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The General Will
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Book description

Although it originated in theological debates, the general will ultimately became one of the most celebrated and denigrated concepts emerging from early modern political thought. Jean-Jacques Rousseau made it the central element of his political theory, and it took on a life of its own during the French Revolution, before being subjected to generations of embrace or opprobrium. James Farr and David Lay Williams have collected for the first time a set of essays that track the evolving history of the general will from its origins to recent times. The General Will: The Evolution of a Concept discusses the general will's theological, political, formal, and substantive dimensions with a careful eye toward the concept's virtues and limitations as understood by its expositors and critics, among them Arnauld, Pascal, Malebranche, Leibniz, Locke, Spinoza, Montesquieu, Kant, Constant, Tocqueville, Adam Smith and John Rawls.

Reviews

'An original and wide-ranging inquiry into the general will before, in, and after Rousseau. There is no other work quite like this one, and it fills an important gap in the voluminous scholarly literature on the general will. Professors Farr and Williams have assembled a group of eminent scholars, each of whom contributes an essay remarkable for its range and erudition.'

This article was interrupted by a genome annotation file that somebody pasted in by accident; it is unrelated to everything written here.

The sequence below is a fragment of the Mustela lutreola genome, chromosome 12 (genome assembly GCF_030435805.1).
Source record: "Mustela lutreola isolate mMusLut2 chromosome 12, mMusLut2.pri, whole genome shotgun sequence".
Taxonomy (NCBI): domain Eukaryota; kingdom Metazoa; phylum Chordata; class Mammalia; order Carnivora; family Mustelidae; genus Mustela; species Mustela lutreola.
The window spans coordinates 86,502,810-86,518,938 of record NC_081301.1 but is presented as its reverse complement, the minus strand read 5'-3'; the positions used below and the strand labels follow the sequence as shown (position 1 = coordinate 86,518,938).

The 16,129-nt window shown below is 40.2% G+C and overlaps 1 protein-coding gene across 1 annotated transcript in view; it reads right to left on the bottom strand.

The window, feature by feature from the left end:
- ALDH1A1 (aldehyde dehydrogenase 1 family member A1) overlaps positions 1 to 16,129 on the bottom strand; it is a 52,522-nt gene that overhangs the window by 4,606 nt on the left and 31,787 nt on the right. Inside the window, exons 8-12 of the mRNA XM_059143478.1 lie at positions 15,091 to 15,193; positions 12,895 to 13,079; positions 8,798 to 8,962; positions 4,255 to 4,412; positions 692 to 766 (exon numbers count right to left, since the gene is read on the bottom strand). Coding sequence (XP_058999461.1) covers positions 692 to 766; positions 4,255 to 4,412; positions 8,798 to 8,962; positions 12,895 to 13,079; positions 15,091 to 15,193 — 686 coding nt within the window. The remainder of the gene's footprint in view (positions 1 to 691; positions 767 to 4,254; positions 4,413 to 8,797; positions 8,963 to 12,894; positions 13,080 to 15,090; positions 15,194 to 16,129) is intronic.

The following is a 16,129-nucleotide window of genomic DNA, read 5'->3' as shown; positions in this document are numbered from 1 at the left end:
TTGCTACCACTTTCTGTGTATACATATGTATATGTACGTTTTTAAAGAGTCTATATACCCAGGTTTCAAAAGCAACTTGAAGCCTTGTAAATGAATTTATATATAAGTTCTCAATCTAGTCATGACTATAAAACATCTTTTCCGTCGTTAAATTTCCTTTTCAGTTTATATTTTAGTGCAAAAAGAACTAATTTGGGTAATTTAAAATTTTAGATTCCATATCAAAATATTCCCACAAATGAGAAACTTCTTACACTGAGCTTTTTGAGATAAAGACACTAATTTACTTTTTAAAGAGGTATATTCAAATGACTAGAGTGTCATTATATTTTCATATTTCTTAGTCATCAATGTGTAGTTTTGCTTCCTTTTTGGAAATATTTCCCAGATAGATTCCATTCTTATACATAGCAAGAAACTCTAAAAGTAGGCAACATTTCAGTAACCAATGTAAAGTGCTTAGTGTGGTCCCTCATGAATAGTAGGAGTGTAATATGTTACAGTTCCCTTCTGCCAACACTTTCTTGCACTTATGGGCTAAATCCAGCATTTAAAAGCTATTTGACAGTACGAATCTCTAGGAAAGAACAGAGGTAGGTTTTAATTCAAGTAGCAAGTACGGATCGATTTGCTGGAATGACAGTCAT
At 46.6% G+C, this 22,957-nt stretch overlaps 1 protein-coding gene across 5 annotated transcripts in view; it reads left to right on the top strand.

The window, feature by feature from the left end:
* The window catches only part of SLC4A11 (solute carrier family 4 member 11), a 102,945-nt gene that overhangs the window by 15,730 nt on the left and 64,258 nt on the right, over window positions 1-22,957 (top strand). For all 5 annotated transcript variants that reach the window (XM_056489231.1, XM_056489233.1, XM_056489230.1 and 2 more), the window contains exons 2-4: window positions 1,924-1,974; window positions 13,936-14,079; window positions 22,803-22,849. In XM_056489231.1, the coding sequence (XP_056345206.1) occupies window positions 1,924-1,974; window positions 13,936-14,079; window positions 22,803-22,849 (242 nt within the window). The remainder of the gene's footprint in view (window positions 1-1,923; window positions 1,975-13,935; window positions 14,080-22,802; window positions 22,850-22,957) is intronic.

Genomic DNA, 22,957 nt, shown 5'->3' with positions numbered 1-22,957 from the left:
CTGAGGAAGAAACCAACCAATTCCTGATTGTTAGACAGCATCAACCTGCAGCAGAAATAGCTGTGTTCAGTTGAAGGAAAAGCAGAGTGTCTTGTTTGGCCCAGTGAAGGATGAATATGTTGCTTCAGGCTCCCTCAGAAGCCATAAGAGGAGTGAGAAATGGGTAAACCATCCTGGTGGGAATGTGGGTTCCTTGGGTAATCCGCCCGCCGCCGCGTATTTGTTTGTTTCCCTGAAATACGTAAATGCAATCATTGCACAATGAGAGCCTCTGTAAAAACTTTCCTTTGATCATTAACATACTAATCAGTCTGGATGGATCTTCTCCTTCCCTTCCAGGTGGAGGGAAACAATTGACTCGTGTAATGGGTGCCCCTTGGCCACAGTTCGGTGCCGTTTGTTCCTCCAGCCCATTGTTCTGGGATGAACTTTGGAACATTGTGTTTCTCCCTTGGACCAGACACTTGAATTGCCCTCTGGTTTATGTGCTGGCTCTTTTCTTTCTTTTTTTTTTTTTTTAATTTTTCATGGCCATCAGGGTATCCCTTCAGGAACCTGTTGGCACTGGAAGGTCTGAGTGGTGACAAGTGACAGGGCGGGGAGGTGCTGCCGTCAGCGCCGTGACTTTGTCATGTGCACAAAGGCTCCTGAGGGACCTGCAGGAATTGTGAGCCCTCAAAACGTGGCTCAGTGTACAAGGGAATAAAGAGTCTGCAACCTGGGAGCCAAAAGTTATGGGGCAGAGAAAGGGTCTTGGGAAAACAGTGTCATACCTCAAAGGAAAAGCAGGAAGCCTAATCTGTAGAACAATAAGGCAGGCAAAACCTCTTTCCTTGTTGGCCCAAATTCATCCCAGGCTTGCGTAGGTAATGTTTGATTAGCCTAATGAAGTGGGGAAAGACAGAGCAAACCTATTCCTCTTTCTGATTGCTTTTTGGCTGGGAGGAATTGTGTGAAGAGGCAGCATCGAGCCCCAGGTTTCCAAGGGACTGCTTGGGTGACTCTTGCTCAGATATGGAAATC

Terence Ball - Arizona State University

'This is conceptual history at its best. A formidable team elucidates, illuminates and revalues a fundamental expression in the lexicon of political thought. Tracing a great arch that stretches from Antoine Arnauld to John Rawls, with Rousseau as its capstone, this book tackles the riddle of democracy. What is it that we create when individual and free wills, having a conception of the good as their aim, constitute a sovereign people?'

Mark Goldie - Fellow of Churchill College, University of Cambridge

'The general will remains one of the most challenging and perplexing concepts in the history of political thought. This excellent collection of essays, inspired by Patrick Riley’s pathbreaking work, examines the antecedents of the general will, its genealogy, its expression within Rousseau’s thought, and its reception by subsequent theorists and critics. There is no other volume on the general will approaching its breadth. It is indispensable for anyone who seeks to understand the development of this central idea in modern political thought.'

Melissa Schwartzberg - New York University

'This book shows how fundamental the concept of the general will is in liberal and republican political thought. It also masterfully teaches us that we can and must discuss and criticize the idea of the general will, but we cannot put it away, if we want to continue to hope to have free political institutions and citizens worth the name.'

Maurizio Viroli - University of Texas, Austin

'Farr and Williams have given us the definitive volume on the history of the concept of the general will. Building on Patrick Riley’s groundbreaking work, this distinguished group of scholars traces the concept from its earliest use in theological debate, through the early modern period, to its classic expression in the work of Rousseau, and then beyond Rousseau to modern contractarians. The General Will is essential reading for political theorists, philosophers and historians of ideas.'

Elisabeth Ellis - University of Otago

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